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Sleep Disorders |

Sleep Medicine in India: Are Patients Better Informed Than Referral Physicians? FREE TO VIEW

Nagarajan Ramakrishnan*, MBBS; Lakshmi Ranganathan, MS; Mary Isabel, BS; Hema Deenadayalan, MS
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Nithra Institute of Sleep Sciences, Chennai, India


Chest. 2012;142(4_MeetingAbstracts):1069A. doi:10.1378/chest.1371241
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Abstract

SESSION TYPE: Sleep Posters

PRESENTED ON: Wednesday, October 24, 2012 at 01:30 PM - 02:30 PM

PURPOSE: Sleep medicine in India is a growing medical subspecialty and free standing sleep centres are far and few. This study aims to exemplify the profile of patients presenting to the first free standing comprehensive sleep centre in India.

METHODS: Descriptive study conducted at Nithra Institute of Sleep Sciences, Chennai, reporting the profile of patients that visited the Sleep Centre from July 2004 to December 2010.

RESULTS: The total number of new patients who presented to the Centre in the period was 1765, with steady increase in numbers over the years (67 in 2004, 119 in 2005, 251 in 2006, 230 in 2007, 296 in 2008, 379 in 2009 and 423 in 2010). There was a predominance of male patients (76.2%) and those in age group of 41-50 yrs representing the highest proportion (24%) and pediatric age group representing the least (4%). The most common presenting sleep disorder was Obstructive Sleep Apnea (OSA) (47%), followed by Insomnia (45%). Circadian Rhythm problems constituted 4.5%, and Restless Leg Syndrome, Seizures and Bruxism together contributed to 2.8%. 42.87% of patients were referred by other physicians, while majority presented on their own based on information available on print media and internet. Subgroup analysis revealed that 54% of the OSA patients and 35% of the Insomnia patients were referred to the Sleep specialist by other physicians. Patients who follow up are usually less, although the percentage has increased over the years (52.4% in 2010 against 10.08% in 2005).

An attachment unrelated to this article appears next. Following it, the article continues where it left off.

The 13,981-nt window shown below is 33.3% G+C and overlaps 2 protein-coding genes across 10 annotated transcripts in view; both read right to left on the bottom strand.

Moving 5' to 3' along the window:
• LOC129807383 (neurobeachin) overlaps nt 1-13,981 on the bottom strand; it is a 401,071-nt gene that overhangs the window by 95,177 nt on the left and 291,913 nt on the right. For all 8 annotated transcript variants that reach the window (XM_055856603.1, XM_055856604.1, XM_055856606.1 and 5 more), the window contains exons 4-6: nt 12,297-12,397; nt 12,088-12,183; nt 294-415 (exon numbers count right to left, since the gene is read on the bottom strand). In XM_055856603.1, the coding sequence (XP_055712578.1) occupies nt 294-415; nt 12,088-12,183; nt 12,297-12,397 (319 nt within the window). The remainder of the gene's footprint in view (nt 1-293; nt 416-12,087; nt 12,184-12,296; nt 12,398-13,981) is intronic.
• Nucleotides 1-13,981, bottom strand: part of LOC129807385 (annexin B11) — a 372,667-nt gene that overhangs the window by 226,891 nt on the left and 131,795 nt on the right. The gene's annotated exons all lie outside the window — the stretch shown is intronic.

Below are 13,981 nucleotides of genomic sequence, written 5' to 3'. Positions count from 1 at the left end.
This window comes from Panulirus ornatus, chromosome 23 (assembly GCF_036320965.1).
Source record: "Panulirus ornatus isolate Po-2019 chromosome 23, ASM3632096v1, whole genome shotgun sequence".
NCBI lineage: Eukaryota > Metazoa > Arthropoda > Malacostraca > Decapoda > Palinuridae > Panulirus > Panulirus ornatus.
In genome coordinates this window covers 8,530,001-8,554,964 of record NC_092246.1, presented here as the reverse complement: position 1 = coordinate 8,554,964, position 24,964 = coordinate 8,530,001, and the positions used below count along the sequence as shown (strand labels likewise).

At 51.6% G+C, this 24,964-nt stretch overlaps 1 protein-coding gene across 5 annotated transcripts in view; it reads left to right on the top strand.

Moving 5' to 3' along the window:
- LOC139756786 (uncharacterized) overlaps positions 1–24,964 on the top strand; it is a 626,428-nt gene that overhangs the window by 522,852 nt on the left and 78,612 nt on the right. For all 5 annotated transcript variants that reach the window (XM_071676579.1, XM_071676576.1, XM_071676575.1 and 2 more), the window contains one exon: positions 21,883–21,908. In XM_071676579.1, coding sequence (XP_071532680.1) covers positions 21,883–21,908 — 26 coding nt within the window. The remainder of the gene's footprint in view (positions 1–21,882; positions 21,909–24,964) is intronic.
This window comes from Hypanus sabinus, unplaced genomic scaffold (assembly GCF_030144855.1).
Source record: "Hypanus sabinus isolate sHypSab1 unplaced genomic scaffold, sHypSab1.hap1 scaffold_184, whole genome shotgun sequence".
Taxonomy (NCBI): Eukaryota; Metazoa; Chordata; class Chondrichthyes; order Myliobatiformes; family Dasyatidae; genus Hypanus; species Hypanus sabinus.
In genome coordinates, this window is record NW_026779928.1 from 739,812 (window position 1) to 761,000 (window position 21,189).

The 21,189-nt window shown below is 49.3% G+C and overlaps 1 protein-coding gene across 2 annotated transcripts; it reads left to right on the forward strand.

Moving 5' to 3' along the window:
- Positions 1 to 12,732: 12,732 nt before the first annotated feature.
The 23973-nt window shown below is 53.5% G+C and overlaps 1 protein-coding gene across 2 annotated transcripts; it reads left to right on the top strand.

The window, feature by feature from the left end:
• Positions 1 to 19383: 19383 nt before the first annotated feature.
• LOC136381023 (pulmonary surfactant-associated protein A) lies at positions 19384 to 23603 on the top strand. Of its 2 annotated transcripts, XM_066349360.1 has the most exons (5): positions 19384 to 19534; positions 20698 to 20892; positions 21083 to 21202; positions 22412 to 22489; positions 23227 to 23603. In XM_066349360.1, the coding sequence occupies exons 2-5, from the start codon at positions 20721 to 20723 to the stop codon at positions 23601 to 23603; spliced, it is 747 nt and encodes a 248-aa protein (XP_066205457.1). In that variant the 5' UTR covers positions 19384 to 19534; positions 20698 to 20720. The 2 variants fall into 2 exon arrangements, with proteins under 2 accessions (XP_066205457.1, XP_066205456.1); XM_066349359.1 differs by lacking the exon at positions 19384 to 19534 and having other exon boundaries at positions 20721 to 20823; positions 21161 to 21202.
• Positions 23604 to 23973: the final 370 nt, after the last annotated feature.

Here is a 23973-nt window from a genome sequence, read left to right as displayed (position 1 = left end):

CONCLUSIONS: Awareness about sleep problems and treatment options is steadily increasing in India although still far from desirable. OSA and Insomnia are leading problems, although circadian rhythm problems are also on the rise because of the Business Process Outsourcing (BPO) industry providing services to varied time zone.

CLINICAL IMPLICATIONS: The predominance of self-referrals in comparison to physician referrals highlights the impact of media and internet on knowledge dissemination to the public and also the need to include Sleep Medicine in medical curriculum.

DISCLOSURE: The following authors have nothing to disclose: Nagarajan Ramakrishnan, Lakshmi Ranganathan, Mary Isabel, Hema Deenadayalan

No Product/Research Disclosure Information

Nithra Institute of Sleep Sciences, Chennai, India

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